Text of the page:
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Tokamak Energy unveils images of fusion power plant slated for 2030s
Paul McClure

Tokamak Energy has released the first images of what its commercial fusion power plant, which it says would safely generate enough electricity to power 50,000 homes in the 2030s, would look like.

The company, based near Oxford in the UK, plans to build a fusion pilot plant around its upcoming ST-E1 tokamak, which it says will be ready for rollout in the early 2030s to demonstrate the ability to deliver electricity to the grid, opening the potential for 500-megawatt commercial plants to be deployed worldwide.

When a mix of deuterium and tritium, two forms of hydrogen, is heated at temperatures hotter than the sun’s core, they fuse to create helium and release energy that can be harnessed to produce electricity and heat. The plasma created by the heating process is confined using strong magnets arranged in a ring-shaped device called a tokamak.

Fusion is extremely efficient, creating far more energy per kilogram of fuel than the burning fossil fuels like coal, oil, or gas produces. One kilogram (2.2 lb) of fusion fuel releases the same energy as burning about 10,000 tonnes (11,023 ton) of coal. Tokamak Energy says that fusion offers other advantages that other renewable energy sources lack.

“Renewables are fantastic and absolutely vital,” said Warrick Matthews, managing director of Tokamak Energy. “However, we also need dependable, reliable power you can switch on around the clock – when the sun isn’t shining or wind isn’t blowing – without high storage costs. Fusion fills that important gap as part of a sustainable net zero future.”

Fusion is the opposite of nuclear fission, which occurs when a neutron slams into a larger atom, exciting it and causing it to split into two smaller atoms, creating energy. Unlike nuclear fission, fusion doesn’t create nuclear waste and, moreover, fusion power plants take up less land space.

“Fusion energy from power plants like this will be zero carbon, safe, secure, extremely efficient and run on limitless fuel from seawater,” Matthews said. “Fusion is the ultimate energy source – no emissions and you can put a plant where you need it.”

Plants powered by fusion energy can be connected to a traditional turbine to create electricity and heat for industrial purposes, such as in metalworks and desalination plants or use in hydrogen production.

Tokamak Energy has spent years developing a compact, spherical tokamak. In 2021, the company achieved a fusion threshold plasma temperature of 100 million degrees C (180 million degrees F) using their ST40 with a unique spherical design, highlighting its efficiency and scalability. Next it plans to build that device's successor, the ST80-HTS, at the Culham Campus of the UK Atomic Energy Authority in 2026, followed by the completion of the ST-E1 in the early 2030s.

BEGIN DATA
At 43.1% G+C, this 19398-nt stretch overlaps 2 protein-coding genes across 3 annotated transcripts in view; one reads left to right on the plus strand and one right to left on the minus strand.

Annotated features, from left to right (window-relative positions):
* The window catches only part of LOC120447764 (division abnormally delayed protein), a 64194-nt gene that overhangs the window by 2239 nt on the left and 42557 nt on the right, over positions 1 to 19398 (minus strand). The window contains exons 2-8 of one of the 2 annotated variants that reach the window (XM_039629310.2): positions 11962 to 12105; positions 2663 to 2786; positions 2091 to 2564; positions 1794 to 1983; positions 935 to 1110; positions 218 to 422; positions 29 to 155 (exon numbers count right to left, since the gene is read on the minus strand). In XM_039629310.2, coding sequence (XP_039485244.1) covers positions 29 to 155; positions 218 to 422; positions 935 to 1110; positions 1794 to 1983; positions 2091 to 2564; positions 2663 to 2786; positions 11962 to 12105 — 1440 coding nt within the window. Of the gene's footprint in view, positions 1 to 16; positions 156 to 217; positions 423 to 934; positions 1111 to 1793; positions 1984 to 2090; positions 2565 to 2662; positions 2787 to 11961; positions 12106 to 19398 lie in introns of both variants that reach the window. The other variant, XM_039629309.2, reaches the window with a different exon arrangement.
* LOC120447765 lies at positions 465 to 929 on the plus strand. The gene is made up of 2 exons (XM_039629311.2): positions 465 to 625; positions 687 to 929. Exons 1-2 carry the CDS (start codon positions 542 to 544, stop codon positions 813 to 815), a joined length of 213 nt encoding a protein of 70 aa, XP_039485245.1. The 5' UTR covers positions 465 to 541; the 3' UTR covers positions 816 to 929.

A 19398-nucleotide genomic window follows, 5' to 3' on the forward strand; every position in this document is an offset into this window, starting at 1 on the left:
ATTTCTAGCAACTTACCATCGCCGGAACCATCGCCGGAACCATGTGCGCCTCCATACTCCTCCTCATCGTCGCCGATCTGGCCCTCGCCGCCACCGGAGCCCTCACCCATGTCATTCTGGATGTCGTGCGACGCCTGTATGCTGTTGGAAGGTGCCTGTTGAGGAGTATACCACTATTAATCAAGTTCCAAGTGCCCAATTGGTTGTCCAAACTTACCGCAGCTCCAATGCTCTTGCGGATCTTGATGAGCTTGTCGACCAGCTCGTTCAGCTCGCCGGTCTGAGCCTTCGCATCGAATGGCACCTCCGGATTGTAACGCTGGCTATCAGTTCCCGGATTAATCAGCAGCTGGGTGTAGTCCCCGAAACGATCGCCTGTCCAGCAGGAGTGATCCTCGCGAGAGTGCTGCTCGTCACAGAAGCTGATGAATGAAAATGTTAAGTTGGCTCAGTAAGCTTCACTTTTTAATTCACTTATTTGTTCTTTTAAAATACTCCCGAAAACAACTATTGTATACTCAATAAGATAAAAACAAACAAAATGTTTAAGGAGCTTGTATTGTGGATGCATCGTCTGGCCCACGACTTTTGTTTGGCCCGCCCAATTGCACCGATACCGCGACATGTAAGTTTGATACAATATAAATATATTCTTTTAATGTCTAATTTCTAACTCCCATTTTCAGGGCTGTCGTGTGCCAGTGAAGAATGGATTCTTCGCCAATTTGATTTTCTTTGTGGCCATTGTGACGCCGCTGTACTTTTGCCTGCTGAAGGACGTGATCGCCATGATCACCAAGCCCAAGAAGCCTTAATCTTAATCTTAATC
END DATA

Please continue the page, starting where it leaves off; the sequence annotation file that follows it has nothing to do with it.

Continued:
“Our spherical tokamak design is more efficient than the traditional shape, with lower capital investment, operating costs and a smaller footprint,” said Matthews. “It has to be a globally deployable solution because the technologies and innovations available today are clearly not enough.”

With the world working towards addressing anthropogenic climate change, Tokamak Energy sees the transition from fossil fuels to fusion energy as a no-brainer.

“Fusion power plants have that unique ability to support and sustain a long-term, permanent transition from fossil fuels by ensuring future clean energy grids are resilient, flexible and safe for our communities,” Matthews said.

As the plants would be safe and emissions free, the company says they could be built close to where power and heat is needed, such as near large populations and industry centers.

Source: Tokamak Energy



Before realising his writing passion, Paul worked as an intensive care nurse and a criminal defence lawyer for many years. He has a keen interest in mental health and addiction, chronic illness, and medical technology. After graduating with a Bachelor of Arts in journalism and creative writing in 2022, Paul joined New Atlas in 2023. Before starting with New Atlas, Paul had written for several online publications in the areas of health and well-being, parenting, entertainment, and popular culture.

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